thomas mann thomas mann - 2 months ago 12
Python Question

Python ascii utf unicode

When I parse this XML with

p = xml.parsers.expat.ParserCreate()
:

<name>Fortuna D&#252;sseldorf</name>


The character parsing event handler includes
u'\xfc'
.

How can
u'\xfc'
be turned into
u'ü'
?




This is the main question in this post, the rest just shows further (ranting) thoughts about it

Isn't Python unicode broken since
u'\xfc'
shall yield
u'ü'
and nothing else?
u'\xfc' is already a unicode string, so converting it to unicode again doesn't work!
Converting it to ASCII as well doesn't work.

The only thing that I found works is: (This cannot be intended, right?)

exec( 'print u\'' + 'Fortuna D\xfcsseldorf'.decode('8859') + u'\'')


Replacing 8859 with utf-8 fails! What is the point of that?

Also what is the point of the Python unicode HOWTO? - it only gives examples of fails instead of showing how to do the conversions one (especially the houndreds of ppl who ask similar questions here) actually use in real world practice.

Unicode is no magic - why do so many ppl here have issues?

The underlying problem of unicode conversion is dirt simple:

One bidirectional lookup table '\xFC' <-> u'ü'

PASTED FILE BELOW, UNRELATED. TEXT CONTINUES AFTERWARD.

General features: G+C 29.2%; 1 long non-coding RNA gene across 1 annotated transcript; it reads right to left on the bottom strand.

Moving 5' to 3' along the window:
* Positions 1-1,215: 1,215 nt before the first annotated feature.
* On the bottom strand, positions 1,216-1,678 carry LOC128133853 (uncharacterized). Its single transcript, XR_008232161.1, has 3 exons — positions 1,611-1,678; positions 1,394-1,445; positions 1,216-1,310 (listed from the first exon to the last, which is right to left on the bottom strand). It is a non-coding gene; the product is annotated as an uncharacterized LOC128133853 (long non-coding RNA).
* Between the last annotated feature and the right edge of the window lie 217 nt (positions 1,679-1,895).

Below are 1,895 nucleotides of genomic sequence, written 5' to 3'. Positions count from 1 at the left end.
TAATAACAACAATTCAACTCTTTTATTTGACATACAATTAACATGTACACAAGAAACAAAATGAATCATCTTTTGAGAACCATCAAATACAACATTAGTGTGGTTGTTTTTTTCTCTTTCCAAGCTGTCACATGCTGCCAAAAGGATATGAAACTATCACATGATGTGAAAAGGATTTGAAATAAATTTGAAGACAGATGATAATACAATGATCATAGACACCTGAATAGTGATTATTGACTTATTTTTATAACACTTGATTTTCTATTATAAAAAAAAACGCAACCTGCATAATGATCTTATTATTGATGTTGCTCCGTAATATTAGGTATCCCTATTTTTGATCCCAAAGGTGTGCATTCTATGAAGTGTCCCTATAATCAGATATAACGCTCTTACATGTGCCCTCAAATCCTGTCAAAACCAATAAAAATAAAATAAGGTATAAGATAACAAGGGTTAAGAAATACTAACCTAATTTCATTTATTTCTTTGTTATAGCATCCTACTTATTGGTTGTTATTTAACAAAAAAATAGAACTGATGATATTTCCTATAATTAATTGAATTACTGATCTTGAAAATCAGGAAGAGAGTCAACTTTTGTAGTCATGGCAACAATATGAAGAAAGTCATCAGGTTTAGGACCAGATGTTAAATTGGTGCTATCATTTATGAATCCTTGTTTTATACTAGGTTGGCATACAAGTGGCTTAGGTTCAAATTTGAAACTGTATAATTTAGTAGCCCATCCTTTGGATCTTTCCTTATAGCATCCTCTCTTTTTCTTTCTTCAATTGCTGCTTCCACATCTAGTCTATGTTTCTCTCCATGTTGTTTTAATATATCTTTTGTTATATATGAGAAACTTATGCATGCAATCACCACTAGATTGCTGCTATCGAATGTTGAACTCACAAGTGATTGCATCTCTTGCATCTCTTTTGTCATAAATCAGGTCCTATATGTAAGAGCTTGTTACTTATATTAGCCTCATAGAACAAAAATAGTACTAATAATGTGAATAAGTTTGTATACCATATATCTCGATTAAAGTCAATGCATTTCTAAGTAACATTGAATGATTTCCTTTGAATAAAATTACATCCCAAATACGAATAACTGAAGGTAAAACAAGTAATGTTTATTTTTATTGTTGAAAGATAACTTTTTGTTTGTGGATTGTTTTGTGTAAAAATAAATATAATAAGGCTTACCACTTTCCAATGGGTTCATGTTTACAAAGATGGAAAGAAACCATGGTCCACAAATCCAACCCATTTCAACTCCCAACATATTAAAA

unicode( 'Fortuna D\xfcsseldorf' )


What is the reason why the creators of Python think it is better to show an error instead of simply producing this:
u'Fortuna Düsseldorf'
?

Also why did they made it not reversible?:

>>> u'Fortuna Düsseldorf'.encode('utf-8')
'Fortuna D\xc3\xbcsseldorf'
>>> unicode('Fortuna D\xc3\xbcsseldorf','utf-8')
u'Fortuna D\xfcsseldorf'

Answer

You already have the value. Python simply tries to make debugging easier by giving you a representation that is ASCII friendly. Echoing values in the interpreter gives you the result of calling repr() on the result.

In other words, you are confusing the representation of the value with the value itself. The representation is designed to be safely copied and pasted around, without worry about how other systems might handle non-ASCII codepoints. As such the Python string literal syntax is used, with any non-printable and non-ASCII characters replaced by \xhh and \uhhhh escape sequences. Pasting those strings back into a Python string or interactive Python session will reproduce the exact same value.

As such ü has been replaced by \xfc, because that's the Unicode codepoint for the U+00FC LATIN SMALL LETTER U WITH DIAERESIS codepoint.

If your terminal is configured correctly, you can just use print and Python will encode the Unicode value to your terminal codec, resulting in your terminal display giving you the non-ASCII glyphs:

>>> u'Fortuna Düsseldorf'
u'Fortuna D\xfcsseldorf'
>>> print u'Fortuna Düsseldorf'
Fortuna Düsseldorf

If your terminal is configured for UTF-8, you can also write the UTF-8 bytes directly to your terminal, after encoding explicitly:

>>> u'Fortuna Düsseldorf'.encode('utf8')
'Fortuna D\xc3\xbcsseldorf'
>>> print u'Fortuna Düsseldorf'.encode('utf8')
Fortuna Düsseldorf

The alternative is for you upgrade to Python 3; there repr() only encodes codepoints that have no printable glyphs (control codes, reserved codepoints, surrogates, etc). The new ascii() function gives you the Python 2 repr() behaviour still.